Education is straightforward; the difficult part is keeping it simple, says Bury St Edmunds headteacher Andrew Hammond
I remember a few years ago, I was enjoying a drink in a local pub with some friends. I was the only teacher around the table and I vividly recall one of the group asking me: “So, Hammond, what’s this teaching all about then? Last I heard, it was just childcare.”
The room fell silent and all eyes turned on me to see if I would take the bait, and launch into one of my usual lectures on why the teaching profession mattered so much and why more people should enter it.
But I didn’t. I took a sip of my pint, thought for a while and said: “Do you know, I couldn’t agree more, childcare is exactly what teaching is all about. But did you really need the word ‘just’? Take that little word out and we have a deal.”
Childcare, in its truest sense, is a fitting blueprint for teaching and I am proud to be associated with the word. A good school is built on love.
Yes, there is a curriculum to deliver, exams to prepare for and values and beliefs to espouse; there are character traits to hold up as being worthy, life skills to develop, core knowledge to be taught and skills to be demonstrated.
There are positive attitudes to model, like optimism, aspiration and self-worth, and there are critical thinking skills to sharpen. But when all’s said and done, there is one aspect of a teacher’s job worth all the rest: to provide the highest standards of care for the children.
If we begin with love and work backwards from there, everything usually fits into place. Education is straightforward; the difficult part is keeping it simple. If we love the children, we have high aspirations for them and we will work tirelessly to help them to achieve their best.
This is what makes teaching the vocation it is. When children are loved – and know they are loved – they feel a sense of value and self-worth. Children who value themselves feel confident, and confident children work hard. Anyone who is willing to work hard in school can achieve their best.
No matter how frequently I pore over the attainment and progress data, calculating what proportion of our pupils are on track to meet national expectations in reading, writing and maths, I know that there are many other indicators of success, too – checks that show we will all make good progress over time.
And the most important of these tests, put simply, is this: are all the children in my school being loved?
I would not settle for anything less. To say that love is the most important thing in a school is a bold thing for a headteacher to say, perhaps.
It can be misinterpreted. Critics might believe such a sentiment lacks ambition or rigour – that we are afraid to provide challenge for our children for fear of upsetting them and disturbing their well-being. To this, I say: if you love someone then you want only the best for them.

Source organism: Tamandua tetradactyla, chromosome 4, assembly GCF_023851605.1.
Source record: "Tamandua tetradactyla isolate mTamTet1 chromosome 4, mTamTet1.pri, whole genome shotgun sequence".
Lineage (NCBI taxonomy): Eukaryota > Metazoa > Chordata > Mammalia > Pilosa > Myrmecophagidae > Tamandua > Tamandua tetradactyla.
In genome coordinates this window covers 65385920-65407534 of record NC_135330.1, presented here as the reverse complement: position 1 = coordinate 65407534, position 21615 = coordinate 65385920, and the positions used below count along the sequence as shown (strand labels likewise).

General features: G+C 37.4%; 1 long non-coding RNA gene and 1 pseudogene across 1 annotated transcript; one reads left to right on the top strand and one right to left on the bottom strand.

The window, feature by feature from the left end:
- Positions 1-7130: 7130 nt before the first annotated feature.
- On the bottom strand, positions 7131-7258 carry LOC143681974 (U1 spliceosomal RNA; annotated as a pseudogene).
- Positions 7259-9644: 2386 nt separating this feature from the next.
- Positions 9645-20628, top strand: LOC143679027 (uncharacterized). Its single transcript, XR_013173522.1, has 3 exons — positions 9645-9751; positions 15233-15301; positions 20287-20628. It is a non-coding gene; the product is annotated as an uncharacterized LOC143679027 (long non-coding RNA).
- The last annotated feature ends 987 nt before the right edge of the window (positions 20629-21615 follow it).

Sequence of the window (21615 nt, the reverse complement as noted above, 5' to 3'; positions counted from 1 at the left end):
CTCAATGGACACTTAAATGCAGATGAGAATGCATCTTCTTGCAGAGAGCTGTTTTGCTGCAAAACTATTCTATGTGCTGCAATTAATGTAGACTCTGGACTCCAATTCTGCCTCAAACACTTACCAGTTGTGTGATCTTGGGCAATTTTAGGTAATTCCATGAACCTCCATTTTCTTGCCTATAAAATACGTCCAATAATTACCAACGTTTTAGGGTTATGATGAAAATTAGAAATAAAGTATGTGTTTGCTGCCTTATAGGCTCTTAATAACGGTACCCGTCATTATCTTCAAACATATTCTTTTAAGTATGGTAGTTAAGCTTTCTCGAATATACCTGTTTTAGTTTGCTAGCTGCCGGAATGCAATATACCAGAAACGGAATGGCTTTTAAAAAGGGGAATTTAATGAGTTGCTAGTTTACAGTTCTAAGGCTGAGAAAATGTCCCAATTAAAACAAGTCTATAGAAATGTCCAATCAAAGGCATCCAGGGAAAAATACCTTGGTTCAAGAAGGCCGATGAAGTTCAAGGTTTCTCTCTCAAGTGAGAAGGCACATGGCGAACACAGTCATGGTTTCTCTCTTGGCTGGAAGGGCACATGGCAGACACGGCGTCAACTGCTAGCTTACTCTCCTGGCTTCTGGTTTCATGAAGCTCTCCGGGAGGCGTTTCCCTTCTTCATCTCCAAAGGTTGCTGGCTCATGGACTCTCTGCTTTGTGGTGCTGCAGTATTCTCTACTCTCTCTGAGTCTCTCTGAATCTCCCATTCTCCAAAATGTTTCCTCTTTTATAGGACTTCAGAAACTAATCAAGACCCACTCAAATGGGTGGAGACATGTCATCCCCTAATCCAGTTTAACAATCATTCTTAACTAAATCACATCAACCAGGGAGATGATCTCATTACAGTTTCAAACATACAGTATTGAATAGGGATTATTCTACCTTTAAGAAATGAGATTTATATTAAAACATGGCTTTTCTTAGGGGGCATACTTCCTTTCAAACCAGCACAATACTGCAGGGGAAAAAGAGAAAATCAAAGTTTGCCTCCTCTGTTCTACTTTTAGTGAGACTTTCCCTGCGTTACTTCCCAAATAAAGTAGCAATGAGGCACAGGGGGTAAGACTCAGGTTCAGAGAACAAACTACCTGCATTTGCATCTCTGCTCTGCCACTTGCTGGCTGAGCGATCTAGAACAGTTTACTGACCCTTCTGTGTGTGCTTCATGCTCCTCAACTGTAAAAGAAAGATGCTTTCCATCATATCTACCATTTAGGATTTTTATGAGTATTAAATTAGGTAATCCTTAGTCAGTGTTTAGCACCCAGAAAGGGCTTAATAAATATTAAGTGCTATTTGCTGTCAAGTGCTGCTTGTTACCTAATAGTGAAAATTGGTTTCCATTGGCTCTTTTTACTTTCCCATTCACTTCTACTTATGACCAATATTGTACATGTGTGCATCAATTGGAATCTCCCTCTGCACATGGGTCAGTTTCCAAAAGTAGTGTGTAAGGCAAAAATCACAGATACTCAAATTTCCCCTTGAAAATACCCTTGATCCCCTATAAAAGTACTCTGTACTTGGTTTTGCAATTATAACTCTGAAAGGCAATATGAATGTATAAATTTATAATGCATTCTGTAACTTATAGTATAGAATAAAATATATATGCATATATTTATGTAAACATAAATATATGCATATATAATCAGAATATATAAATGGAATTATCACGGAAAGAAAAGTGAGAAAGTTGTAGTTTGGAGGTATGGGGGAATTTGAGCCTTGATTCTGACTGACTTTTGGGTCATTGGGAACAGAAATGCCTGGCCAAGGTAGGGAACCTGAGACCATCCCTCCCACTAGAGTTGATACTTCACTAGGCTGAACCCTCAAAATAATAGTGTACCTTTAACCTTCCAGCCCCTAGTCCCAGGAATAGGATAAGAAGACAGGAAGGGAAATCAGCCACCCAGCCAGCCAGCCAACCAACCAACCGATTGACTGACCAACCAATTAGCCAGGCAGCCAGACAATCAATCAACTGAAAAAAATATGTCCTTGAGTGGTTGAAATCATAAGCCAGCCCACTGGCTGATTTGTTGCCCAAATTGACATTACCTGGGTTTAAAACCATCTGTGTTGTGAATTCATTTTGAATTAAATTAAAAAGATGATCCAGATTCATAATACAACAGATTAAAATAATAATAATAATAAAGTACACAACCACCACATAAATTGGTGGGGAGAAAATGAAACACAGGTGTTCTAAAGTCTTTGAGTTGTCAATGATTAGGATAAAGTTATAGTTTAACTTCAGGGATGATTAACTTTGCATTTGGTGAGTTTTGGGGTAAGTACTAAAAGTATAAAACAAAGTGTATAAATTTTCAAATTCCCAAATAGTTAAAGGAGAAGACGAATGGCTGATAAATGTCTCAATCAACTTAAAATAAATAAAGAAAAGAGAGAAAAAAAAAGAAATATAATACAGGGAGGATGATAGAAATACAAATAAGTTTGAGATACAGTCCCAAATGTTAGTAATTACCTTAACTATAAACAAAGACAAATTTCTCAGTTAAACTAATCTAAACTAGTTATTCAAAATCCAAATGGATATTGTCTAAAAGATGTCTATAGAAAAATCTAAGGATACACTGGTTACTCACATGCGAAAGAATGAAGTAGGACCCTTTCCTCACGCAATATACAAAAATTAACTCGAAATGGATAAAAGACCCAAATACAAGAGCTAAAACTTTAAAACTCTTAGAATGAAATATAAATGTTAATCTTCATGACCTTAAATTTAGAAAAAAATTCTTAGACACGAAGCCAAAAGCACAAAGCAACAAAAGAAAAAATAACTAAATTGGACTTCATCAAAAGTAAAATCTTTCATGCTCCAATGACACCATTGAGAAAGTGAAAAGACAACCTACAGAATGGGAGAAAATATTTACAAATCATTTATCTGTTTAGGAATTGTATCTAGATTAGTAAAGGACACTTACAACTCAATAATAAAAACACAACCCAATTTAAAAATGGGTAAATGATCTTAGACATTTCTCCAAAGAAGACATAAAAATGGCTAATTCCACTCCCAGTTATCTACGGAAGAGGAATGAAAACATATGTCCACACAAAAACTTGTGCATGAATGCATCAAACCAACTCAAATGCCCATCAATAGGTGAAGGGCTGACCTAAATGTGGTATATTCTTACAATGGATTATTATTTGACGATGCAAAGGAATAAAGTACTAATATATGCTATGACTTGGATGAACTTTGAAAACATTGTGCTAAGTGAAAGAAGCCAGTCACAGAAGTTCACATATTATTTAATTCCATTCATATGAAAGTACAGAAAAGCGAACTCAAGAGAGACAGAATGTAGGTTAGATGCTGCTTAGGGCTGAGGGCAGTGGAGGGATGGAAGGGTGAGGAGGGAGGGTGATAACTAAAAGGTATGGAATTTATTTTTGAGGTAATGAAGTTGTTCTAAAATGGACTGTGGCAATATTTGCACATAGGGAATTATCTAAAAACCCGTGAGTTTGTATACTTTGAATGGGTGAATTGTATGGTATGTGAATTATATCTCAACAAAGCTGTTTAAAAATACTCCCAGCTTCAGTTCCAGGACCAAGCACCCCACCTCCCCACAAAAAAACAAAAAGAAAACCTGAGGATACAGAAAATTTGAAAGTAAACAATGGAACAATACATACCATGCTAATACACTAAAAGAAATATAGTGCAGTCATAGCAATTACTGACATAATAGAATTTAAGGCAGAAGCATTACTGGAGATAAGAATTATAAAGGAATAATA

Just like physicians, we teachers have a Hippocratic oath, too. We act in loco parentis – in place of a parent – during the school day. This means we love our children; it is what binds us as teachers.
You know when you are in a school that is rich in love. You feel it. The warm smiles on the teachers’ faces are met with bold grins on the children’s. There is a warm, vibrant atmosphere in classrooms and cheerful chatter in corridors. There is a unifying appreciation and affection for childhood.
"There is no better feeling for a school pupil than knowing that your teacher is pleased to see you"
It is possible to take the role of being a headteacher tremendously seriously without taking oneself so seriously that it becomes almost impossible to relax. This is not a good model for children to follow.
We were all children once, whether we wish to admit it or not, and reconnecting with our own childhood helps us adults to remember what school looks and feels like for a child. There is no better feeling for a school pupil than knowing that your teacher is pleased to see you, that he or she enjoys your company.
If you know that, then you will follow them up and over the top into the most daring and difficult learning activities you care to provide. Only when they are properly cared for, can children begin to develop the resilience, optimism and self-worth they will need in adulthood.
We hear all too often the saddest stories of children, and particularly teenagers, struggling with anxiety, depression and self-loathing. It seems that this is on the rise, and the uncertainty and suffering that envelops some children in our society, caused by austerity cuts, lack of leadership and perpetual ambiguity over the direction of our country, does not exactly bring comfort to them.
They need the caring and reassuring voice of an adult around them sometimes, they really do.
So yes, my friend, teaching is about childcare. And I dearly hope you had at least one teacher who loved you when you were at school. I know I did.
-- Andrew Hammond is headteacher at Guildhall Feoffment Community Primary School, in Bury St Edmunds. Follow him on Twitter: @AndrewJHammond